Time of the Heathen: Long thought lost and newly restored, this 1961 oddity is the only feature from director Peter Kass. It’s a parable set in the first years of the atomic age, in which a mysterious wanderer is mistakenly blamed for the murder of a Black woman and pursued by vengeful townspeople. (Tuesday, Hollywood)


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Revolutions Happen Like Refrains: The Films of Nick Deocampo: The groundbreaking work of gay Filipino documentarian and historian Deocampo includes a pair of films focusing on Oliver, a drag superstar in 1980s Manila who gets swept up in the protests against the Marcos regime. Other rare films from Deocampo will also be screened. (Wednesday, Clinton)


Friday 6/21

  • 2001: A Space Odyssey [1968] (Hollywood, on 70mm, also Saturday)
  • The Adventures of Priscilla, Queen of the Desert [1994] (Clinton)
  • But I’m a Cheerleader [2000] (Academy, through Thursday)
  • Hard Target [1994] (Cinemagic, also Wednesday)
  • The Princess Bride [1987] (Cinemagic, also Saturday, Monday, Tuesday, Thursday)
  • Willy Wonka and the Chocolate Factory [1971] (Academy, through Thursday)

Saturday 6/22

  • The Favourite [2018] (Cinema 21)
  • Heavenly Bodies [1985] (Academy, on LASERDISC, also Wednesday & Thursday)
  • Hedwig and the Angry Inch [2001] (Clinton, Salem)
  • I Saw the Devil [2010] (Cinemagic, also Wednesday)
  • Lady Snowblood [1973] (Cinemagic, also Monday)
  • The Searchers [1956] (Hollywood, on 70mm, also Sunday)
  • To Die For [1995] (Cinema 21)

Sunday 6/23

  • Blue Ruin [2013] (Cinemagic, also Tuesday)
  • Ghost in the Shell 2: Innocence [2004, subtitled] (Cinema 21, also Wednesday)
  • The Revenant [2015] (Cinemagic, also Thursday)
  • Slam [1998] (Tomorrow)
  • Spartacus [1960] (Hollywood, on 70mm)

Monday 6/24

  • Ghost in the Shell 2: Innocence [2004, dubbed] (Cinema 21)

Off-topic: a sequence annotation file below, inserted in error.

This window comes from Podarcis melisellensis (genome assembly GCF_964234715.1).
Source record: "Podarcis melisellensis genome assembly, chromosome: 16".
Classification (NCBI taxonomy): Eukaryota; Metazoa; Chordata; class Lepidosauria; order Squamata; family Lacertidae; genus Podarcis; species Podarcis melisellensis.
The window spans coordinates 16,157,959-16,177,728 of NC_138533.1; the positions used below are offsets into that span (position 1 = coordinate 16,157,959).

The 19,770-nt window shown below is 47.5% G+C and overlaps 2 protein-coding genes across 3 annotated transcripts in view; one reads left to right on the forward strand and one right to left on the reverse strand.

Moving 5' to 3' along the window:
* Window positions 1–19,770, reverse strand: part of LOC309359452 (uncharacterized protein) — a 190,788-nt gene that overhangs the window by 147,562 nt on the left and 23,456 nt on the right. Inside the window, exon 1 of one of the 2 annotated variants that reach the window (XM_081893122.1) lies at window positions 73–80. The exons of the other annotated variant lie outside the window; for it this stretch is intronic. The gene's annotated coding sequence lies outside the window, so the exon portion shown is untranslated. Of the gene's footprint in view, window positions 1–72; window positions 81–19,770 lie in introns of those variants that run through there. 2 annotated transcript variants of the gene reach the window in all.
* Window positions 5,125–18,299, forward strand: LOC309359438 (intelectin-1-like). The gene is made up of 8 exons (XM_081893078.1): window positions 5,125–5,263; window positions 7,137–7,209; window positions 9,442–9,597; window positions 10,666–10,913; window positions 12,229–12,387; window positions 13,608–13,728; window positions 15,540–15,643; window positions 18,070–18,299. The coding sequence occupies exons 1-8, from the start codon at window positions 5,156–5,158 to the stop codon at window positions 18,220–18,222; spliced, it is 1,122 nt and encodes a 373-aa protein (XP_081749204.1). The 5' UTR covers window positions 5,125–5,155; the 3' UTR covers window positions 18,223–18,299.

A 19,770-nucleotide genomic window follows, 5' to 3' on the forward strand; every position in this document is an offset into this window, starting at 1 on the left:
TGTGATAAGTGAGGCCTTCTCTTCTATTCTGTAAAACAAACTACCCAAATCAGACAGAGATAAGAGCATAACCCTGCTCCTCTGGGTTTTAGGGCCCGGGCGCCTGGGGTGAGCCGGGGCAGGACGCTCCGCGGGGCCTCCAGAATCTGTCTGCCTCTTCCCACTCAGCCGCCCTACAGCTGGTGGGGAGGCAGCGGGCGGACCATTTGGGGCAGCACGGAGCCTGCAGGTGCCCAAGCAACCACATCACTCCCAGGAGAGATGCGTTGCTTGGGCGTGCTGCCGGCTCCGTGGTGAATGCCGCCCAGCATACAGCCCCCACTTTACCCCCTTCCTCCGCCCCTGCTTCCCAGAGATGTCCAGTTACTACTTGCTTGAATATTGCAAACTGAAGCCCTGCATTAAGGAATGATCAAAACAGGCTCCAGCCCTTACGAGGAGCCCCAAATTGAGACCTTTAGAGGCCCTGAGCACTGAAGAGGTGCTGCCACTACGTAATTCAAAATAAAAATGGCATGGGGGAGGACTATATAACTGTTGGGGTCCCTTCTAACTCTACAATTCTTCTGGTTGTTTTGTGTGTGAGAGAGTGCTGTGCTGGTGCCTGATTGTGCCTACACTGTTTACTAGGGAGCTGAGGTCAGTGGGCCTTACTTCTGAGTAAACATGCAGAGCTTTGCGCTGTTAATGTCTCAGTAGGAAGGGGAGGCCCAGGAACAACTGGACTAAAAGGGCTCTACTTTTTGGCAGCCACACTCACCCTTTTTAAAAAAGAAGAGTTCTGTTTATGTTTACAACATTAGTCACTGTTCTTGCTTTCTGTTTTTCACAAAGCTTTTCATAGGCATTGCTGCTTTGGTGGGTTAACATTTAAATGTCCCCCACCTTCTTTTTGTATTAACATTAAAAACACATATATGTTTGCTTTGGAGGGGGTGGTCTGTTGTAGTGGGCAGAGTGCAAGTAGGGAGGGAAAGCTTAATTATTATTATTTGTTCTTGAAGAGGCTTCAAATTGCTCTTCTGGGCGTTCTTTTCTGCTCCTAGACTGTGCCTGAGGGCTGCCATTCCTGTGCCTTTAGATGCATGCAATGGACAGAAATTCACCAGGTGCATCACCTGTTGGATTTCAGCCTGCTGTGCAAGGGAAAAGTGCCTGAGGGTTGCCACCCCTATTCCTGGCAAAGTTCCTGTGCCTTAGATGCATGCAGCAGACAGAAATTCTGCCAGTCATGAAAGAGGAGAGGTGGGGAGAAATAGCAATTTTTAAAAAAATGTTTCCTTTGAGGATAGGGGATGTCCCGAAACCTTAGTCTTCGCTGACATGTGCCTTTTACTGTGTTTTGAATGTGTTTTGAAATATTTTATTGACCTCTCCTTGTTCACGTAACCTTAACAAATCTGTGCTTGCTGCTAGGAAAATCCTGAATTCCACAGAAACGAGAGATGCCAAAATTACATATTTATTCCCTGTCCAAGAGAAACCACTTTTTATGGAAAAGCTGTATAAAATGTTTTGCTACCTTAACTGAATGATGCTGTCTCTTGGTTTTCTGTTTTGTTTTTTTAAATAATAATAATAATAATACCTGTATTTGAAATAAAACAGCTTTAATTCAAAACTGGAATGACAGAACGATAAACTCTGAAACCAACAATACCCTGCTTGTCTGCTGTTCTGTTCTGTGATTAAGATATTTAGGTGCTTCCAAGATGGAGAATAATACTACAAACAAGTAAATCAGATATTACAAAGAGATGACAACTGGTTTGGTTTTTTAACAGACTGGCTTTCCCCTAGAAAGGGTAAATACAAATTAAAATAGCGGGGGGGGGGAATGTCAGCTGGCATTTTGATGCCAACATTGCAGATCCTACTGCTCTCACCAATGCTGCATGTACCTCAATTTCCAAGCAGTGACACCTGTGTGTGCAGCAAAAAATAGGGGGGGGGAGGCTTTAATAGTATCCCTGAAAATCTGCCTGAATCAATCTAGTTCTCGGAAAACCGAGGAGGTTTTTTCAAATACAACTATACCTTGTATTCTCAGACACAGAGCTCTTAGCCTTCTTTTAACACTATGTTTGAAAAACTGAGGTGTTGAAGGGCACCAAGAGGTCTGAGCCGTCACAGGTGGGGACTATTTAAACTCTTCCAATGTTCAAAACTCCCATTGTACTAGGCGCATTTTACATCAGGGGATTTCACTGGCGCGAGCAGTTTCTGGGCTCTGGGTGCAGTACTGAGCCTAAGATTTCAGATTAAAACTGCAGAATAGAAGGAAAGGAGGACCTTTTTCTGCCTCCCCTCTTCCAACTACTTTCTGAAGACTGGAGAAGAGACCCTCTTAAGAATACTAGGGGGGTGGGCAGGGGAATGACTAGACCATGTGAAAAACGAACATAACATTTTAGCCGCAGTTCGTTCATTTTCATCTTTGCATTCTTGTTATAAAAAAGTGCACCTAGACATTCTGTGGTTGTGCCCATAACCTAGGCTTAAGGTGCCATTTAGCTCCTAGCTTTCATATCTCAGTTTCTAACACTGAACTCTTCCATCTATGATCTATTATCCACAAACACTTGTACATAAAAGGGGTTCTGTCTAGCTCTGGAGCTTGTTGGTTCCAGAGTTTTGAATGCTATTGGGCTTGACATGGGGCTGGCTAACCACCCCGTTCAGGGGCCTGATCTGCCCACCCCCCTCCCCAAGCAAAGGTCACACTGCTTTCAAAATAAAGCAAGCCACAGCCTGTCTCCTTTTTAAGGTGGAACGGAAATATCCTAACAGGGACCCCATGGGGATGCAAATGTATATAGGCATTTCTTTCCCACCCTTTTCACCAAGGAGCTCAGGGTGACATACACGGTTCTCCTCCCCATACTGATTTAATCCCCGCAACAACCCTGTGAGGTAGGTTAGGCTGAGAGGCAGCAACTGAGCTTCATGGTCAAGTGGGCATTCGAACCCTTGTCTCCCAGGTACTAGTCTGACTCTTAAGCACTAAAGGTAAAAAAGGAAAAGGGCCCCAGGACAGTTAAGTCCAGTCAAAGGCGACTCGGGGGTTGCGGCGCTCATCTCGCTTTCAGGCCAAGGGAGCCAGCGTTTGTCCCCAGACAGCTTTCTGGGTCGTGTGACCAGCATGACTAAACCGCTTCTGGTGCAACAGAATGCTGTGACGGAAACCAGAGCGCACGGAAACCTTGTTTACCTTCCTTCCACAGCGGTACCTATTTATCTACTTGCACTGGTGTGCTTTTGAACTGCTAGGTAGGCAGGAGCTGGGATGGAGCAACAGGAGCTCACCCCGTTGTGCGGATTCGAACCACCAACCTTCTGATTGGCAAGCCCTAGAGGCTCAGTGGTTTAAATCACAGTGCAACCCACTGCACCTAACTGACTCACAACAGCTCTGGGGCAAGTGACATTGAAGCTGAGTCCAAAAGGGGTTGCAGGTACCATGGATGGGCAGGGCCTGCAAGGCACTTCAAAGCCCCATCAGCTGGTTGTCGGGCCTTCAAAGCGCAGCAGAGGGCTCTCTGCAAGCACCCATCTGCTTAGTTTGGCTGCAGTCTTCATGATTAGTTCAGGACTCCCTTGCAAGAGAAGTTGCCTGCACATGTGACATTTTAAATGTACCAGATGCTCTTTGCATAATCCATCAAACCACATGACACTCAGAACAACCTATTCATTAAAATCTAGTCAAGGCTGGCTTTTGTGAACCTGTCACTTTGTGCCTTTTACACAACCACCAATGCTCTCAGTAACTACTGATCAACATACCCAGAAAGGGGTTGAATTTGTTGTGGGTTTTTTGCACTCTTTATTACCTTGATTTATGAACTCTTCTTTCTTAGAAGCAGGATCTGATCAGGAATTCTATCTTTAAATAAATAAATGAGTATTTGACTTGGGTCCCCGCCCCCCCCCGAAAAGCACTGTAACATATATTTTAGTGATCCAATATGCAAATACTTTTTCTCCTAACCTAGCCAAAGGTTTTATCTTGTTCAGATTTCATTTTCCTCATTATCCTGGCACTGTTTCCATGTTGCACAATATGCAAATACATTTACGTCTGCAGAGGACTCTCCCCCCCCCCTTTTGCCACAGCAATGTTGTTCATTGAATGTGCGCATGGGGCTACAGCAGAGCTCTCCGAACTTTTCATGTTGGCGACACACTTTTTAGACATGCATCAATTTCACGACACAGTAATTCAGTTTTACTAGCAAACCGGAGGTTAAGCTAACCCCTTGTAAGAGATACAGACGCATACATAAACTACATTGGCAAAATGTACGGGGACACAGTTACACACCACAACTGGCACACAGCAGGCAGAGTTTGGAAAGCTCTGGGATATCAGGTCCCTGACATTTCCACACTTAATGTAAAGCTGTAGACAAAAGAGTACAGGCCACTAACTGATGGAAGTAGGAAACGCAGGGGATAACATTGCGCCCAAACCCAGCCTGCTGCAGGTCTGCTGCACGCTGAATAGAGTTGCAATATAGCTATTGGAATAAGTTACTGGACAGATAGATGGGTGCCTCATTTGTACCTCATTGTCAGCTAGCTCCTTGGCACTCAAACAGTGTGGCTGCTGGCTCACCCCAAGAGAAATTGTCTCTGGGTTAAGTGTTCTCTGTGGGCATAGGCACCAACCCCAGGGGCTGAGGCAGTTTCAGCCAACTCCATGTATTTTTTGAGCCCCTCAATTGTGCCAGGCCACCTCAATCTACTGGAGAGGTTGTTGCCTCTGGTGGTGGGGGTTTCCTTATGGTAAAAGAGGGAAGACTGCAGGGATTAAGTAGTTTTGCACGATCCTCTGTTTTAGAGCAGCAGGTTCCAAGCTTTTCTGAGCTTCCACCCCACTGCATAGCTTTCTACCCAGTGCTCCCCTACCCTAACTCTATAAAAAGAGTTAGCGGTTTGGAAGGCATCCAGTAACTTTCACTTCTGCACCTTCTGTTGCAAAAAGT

Tuesday 6/25

  • Moonlight [2016] (Clinton)
  • Twilight [1998] (Salem)

Thursday 6/27


Oregon Cultural Trust

  • D.E.B.S. [2004] (Hollywood)
  • Lost in Translation [2003] (Clinton, with improvised live score)

Independent theaters included in these listings:

  • Academy Theater, Portland
  • Broadway Metro, Eugene
  • Cinema 21, Portland
  • Cinemagic, Portland
  • Clinton Street Theater, Portland
  • Darkside Cinema, Corvallis
  • Eugene Art House, Eugene
  • 5th Avenue Cinemas, Portland
  • Hollywood Theatre, Portland
  • Kiggins Theater, Vancouver WA
  • Living Room Theaters, Portland
  • Salem Cinema, Salem
  • Tomorrow Theater, Portland

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Photo Joe Cantrell

Marc Mohan moved to Portland from Wisconsin in 1991, and has been exploring and contributing to the city’s film culture almost ever since, as the manager of the landmark independent video store Trilogy, the owner of Portland’s first DVD-only rental spot, Video Vérité; and as a freelance film critic for The Oregonian for nearly twenty years. Once it became apparent that “newspaper film critic” was no longer a sustainable career option, he pursued a new path, enrolling in the Northwestern School of Law at Lewis & Clark College in the fall of 2017 and graduating cum laude in 2020 with a specialization in Intellectual Property. He now splits his time between his practice with Nine Muses Law and his continuing efforts to spread the word about great (and not-so-great) movies, which include a weekly column at Oregon ArtsWatch.